The annual assembly for the FEC takes place during March, in an attempt to happen at the beginning of the year when it's least inconvenient to everyone. We have gardeners whose season hasn't yet kicked into high gear, a goat herd who's fielding baby goats (conveniently within range of the assembly), outdoor workers whose season hasn't totally started yet, and people to whom the changing of seasons has absolutely no effect.
"I don't understand agriculture. I eat trash." - Alex of the Midden
We come together with two main purposes:
(a) to discuss common challenges, provide mutual aid, discuss problems beyond our reach, relate to each other as individuals and cooperate beyond our essential cooperative venture as a federation.
(b) to set our annual budget, including reoccuring costs of maintaining our obligations as an organization (labor exchange travel subsidy, mutual aid scholarships...), and proposals brought to us as an organization.
For our 2016 assembly, we declared the first three days to be "New Communities Weekend", and the following three days to be oriented towards our business and budget. During this assembly, we accepted five new communites as being "communities in dialog" with the FEC. This is the largest single-year increase in community-building that anyone can remember, and we are heartened that each community has experienced communards to shepherd them along the path towards egalitarian living.
Our new communities in dialog include Cambia Community of Louisa county, AC/DC of the Point A DC project, Quercus Community as an offshoot of Acorn Community in Richmond, Sycamore Farm Community established by ex-Twin Oakers near Arcadia and the Appalachian Trail in Virginia, and the Chocolate Factory as established by former members and residents of the Mothership also in Portland, Oregon. These communities are largely income-sharing already, or have a strong understanding that this is their community goal. (AC/DC just started sharing income on Thursday, the day after the assembly completed and before they all begin living on the same property.)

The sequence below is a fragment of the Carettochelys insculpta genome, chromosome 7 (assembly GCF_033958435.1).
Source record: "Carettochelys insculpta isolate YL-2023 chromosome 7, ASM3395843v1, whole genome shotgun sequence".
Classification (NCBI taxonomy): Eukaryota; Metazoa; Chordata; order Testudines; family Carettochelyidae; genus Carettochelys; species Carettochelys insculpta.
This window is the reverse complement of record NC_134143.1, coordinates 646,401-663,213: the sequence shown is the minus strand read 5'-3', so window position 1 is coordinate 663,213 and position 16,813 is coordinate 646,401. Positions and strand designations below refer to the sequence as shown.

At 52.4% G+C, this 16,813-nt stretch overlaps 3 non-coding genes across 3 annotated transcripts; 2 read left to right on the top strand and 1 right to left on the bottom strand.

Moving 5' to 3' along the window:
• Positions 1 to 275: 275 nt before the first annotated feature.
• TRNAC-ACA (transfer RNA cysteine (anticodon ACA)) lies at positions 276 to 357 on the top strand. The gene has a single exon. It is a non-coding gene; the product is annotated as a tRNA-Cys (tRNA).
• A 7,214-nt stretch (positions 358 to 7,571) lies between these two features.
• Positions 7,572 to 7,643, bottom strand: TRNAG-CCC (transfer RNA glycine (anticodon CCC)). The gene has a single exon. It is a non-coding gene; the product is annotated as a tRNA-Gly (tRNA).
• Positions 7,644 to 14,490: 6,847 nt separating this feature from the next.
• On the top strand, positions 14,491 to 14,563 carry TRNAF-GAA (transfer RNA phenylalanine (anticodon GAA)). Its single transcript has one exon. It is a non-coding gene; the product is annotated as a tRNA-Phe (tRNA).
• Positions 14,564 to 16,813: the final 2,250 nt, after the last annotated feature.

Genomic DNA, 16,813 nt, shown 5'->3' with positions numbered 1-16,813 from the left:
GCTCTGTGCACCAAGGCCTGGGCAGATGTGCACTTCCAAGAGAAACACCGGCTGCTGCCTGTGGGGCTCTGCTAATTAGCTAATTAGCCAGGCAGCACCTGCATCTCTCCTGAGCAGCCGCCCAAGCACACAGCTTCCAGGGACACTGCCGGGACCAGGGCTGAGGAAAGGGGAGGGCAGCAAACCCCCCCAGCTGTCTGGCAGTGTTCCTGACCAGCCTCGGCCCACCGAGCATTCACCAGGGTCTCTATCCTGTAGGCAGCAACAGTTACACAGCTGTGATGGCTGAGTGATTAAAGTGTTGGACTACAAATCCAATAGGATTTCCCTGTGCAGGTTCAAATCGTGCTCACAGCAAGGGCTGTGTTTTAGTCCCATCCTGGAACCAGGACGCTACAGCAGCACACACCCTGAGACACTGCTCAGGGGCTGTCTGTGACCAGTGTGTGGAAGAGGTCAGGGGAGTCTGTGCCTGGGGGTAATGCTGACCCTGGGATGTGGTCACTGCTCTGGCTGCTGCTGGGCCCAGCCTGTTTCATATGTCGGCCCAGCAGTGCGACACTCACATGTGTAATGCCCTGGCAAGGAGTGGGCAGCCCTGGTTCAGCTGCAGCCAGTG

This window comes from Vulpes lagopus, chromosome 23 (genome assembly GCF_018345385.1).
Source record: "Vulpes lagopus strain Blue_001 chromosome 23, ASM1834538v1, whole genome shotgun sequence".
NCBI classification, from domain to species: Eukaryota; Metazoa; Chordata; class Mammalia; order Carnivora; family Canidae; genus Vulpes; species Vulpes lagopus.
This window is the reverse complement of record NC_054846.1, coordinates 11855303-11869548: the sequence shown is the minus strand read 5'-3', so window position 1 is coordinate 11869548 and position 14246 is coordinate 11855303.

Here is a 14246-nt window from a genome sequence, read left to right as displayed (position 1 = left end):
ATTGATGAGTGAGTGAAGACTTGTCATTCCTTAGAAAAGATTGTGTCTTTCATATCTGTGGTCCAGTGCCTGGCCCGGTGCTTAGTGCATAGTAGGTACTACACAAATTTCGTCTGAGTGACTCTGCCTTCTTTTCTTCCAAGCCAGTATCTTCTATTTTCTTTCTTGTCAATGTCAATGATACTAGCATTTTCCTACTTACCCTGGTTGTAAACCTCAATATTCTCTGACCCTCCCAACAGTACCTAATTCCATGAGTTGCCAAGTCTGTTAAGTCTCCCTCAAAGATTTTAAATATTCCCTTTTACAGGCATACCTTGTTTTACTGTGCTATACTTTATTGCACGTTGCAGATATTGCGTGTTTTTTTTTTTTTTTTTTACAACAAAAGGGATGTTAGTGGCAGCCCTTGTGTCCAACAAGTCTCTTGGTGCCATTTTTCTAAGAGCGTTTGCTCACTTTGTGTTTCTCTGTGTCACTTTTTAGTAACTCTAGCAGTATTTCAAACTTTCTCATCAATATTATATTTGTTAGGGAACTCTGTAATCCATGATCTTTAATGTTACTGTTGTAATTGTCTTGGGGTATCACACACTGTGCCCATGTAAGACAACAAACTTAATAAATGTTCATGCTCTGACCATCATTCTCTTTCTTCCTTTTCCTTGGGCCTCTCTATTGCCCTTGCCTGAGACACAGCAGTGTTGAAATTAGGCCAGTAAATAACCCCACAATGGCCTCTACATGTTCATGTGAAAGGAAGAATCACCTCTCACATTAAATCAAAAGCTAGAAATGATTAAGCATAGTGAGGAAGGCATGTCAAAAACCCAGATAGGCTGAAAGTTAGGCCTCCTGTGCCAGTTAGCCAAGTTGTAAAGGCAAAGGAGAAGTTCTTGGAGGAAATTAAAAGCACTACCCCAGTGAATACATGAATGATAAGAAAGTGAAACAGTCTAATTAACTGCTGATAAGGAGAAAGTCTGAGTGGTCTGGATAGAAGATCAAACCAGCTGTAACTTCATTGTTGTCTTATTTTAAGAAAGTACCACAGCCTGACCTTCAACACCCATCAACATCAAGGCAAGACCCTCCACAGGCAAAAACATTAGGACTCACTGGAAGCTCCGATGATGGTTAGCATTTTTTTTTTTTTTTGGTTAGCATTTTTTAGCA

It seems likely that at least some of our new communities will follow the path of Sapling Community, the newest full member community in the FEC, which fully joined at the federation during the previous year's assembly at Sandhill in 2015. The purchase of the Sapling land was internally financed by Acorn Community, the Federation of Egalitarian Communities, and PEACH, instead of bank loans. The community was established by five experienced communards in October 2014, with a cottage industry incubated by Twin Oaks and Acorn Communities, and has already weathered the turnover of all of its founding members and is still the most rapidly successful new community in the movement in the last five years.
Some goals and plans of the upcoming year as we established during the assembly:
Share on Twitter Share on Facebook